How does debt affect my home?

A house is one of the biggest and important purchases you’ll make in your life, and for most people making sure you keep it is at the top of the priority list.

But when dealing with your debts becomes a struggle, keeping your home can become very hard. Not only that but it can become at risk of being taken from you if you’re not careful.

All is not lost though, as there are many ways you can protect your home from this risk. Many of the debt solutions mentioned on this site actually offer you this protection – no matter whether you rent, pay a mortgage or fully own your home.

As such, we’ve created this guide to explain how debt can affect your home and what you can do to protect it.

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Debt and renting

With the prices of houses ever-rising, more and more people are turning to rented homes. For the most part, your debt won’t affect this.

But, if you fall behind on your rent, then you will become at risk of being evicted. Landlords are within their rights to do this and can do so in different ways, depending on the type of tenancy you have.

In order to evict you, landlords will usually need to get a possession order from the court. This normally comes after you have been given written notice.

The possession order will give you 14 days to leave your home. If you do not leave by this date, then your landlord can then apply for a warrant of possession – which allows the bailiffs to come and evict you.

But you can prevent it from reaching this stage. By talking to your landlord and explaining your situation, you may be able to make an arrangement to pay back what you owe.

If you’re really struggling, it’s also worth making sure that you’re getting as much as you’re entitled to, such as any benefits that could boost your income.

For those already getting benefits, it may be a possibility to ask for deductions to be taken from your payments, much like an attachment of earnings. This would help relieve you of the pressure of doing this yourself and allow your balance to be paid back automatically.

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Debt and mortgages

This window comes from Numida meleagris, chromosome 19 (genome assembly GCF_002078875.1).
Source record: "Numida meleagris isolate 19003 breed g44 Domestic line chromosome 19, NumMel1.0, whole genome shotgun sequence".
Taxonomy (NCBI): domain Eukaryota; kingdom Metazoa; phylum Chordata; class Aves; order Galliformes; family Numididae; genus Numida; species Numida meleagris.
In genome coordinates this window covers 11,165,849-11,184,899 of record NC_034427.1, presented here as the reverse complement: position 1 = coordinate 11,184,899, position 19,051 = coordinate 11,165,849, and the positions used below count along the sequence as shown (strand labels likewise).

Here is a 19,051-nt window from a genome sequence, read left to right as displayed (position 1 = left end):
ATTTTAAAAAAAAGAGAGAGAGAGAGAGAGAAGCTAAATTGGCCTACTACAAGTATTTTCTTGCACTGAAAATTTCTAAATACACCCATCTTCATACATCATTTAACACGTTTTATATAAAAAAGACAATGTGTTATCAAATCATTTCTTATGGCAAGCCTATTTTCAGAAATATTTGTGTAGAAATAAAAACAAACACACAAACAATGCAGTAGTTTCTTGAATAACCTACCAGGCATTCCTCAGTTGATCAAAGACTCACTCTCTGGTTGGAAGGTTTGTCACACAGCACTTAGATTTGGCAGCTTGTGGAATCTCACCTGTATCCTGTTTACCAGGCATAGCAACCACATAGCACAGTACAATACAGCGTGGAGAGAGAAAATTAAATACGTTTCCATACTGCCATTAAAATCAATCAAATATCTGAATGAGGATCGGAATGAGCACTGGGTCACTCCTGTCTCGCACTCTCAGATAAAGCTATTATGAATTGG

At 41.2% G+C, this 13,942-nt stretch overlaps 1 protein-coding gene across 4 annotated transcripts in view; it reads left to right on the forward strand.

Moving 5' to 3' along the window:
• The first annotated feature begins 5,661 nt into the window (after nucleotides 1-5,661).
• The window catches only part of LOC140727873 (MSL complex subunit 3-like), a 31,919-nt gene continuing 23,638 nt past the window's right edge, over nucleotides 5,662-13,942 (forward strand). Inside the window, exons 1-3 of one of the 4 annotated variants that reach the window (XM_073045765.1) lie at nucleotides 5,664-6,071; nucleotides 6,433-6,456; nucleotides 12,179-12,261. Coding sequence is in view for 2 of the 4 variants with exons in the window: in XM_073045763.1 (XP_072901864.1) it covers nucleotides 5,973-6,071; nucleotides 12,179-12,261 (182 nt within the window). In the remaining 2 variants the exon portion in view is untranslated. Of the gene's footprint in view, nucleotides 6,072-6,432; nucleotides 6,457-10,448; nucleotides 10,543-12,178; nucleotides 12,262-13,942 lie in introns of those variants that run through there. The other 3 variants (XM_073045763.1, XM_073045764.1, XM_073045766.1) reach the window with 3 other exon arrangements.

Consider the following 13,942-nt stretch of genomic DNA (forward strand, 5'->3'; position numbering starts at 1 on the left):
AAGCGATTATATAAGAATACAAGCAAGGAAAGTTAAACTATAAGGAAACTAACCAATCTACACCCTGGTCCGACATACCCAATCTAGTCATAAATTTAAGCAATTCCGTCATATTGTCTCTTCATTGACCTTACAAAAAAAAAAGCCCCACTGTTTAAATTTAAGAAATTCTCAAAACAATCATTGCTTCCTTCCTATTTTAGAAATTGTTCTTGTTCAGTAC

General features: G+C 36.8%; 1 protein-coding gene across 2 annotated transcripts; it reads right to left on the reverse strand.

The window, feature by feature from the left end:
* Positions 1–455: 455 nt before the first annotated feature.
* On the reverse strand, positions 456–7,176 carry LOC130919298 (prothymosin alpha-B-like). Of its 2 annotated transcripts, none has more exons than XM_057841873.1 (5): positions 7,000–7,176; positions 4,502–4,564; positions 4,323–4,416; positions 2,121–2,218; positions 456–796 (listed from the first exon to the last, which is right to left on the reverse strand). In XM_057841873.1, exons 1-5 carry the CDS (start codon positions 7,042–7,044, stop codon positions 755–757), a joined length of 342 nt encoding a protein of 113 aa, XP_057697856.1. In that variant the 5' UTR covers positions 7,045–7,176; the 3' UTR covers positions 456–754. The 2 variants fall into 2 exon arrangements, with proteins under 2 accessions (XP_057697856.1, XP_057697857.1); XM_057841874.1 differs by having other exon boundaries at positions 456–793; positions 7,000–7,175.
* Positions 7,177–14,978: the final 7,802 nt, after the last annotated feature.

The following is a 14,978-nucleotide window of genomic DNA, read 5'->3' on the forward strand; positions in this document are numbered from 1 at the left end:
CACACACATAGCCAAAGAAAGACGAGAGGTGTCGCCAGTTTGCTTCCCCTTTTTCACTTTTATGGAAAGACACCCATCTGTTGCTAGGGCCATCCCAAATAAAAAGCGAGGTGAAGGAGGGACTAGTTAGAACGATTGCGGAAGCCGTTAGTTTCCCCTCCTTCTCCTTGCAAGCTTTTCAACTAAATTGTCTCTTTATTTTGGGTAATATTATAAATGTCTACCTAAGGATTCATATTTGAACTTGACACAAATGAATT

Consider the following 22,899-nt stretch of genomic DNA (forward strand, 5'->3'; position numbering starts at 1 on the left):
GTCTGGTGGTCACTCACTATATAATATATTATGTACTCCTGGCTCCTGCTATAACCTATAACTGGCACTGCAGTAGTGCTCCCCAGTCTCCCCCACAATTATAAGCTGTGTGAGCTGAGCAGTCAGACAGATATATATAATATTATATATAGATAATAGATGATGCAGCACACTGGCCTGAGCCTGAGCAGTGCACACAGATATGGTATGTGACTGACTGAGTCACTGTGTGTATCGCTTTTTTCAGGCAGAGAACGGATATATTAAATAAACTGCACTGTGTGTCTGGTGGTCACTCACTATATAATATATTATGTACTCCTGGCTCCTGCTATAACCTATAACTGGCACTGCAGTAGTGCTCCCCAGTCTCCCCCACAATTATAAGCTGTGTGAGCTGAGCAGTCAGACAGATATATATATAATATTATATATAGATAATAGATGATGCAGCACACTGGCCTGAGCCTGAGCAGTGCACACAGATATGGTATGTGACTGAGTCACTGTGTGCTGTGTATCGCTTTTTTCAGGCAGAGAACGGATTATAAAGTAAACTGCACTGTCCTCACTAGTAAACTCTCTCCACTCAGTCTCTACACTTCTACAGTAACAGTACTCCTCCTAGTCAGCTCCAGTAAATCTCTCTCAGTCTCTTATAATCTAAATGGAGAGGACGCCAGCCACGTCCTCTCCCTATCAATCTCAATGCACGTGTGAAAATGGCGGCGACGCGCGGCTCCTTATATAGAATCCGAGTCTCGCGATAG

Being behind with your mortgage is one kind of debt everyone wants to avoid. There are serious consequences for not keeping up with your payments and your home will become at serious risk of being repossessed if you don’t act quickly.

It’s important to remember that a lot of the time mortgage companies won’t care about your situation and will simply be looking to get their money. However, most will look at repossession as a last resort, and will only go down this route if it brings them a better return.

The best way to avoid it reaching this level is to speak to your lender. Create a budget to work out how much you can afford to pay back and cut out other expenses where you can.

If you’re struggling, there is also the option of support from the government. Support for Mortgage Interest payments are designed for those who are receiving benefits such as income support or pension credit and is paid directly to your lender. You can find out more about these payments here.

Debt solutions and your home

One of the main attractions of most debt solutions is that they pretty much eliminate the risk of your home being repossessed. As long as you keep up your payments to your plan and don’t breach it in any way, your home will be safe.

But, in some solutions such as an IVA or Trust Deed, you may be asked to release equity from your house. Any money that you do release, will come into your arrangement Sure, this may be stressful and can seem like it’s setting your back mortgage-wise, but it’s worth it in the end to keep your home.

The only exceptions to this are bankruptcy and sequestration. This is simply because the basis of these solutions requires you to give up your home as it is an asset.

If you’re worried about your home being affected by your finances, talk to TAD, our resident debt expert, for further information.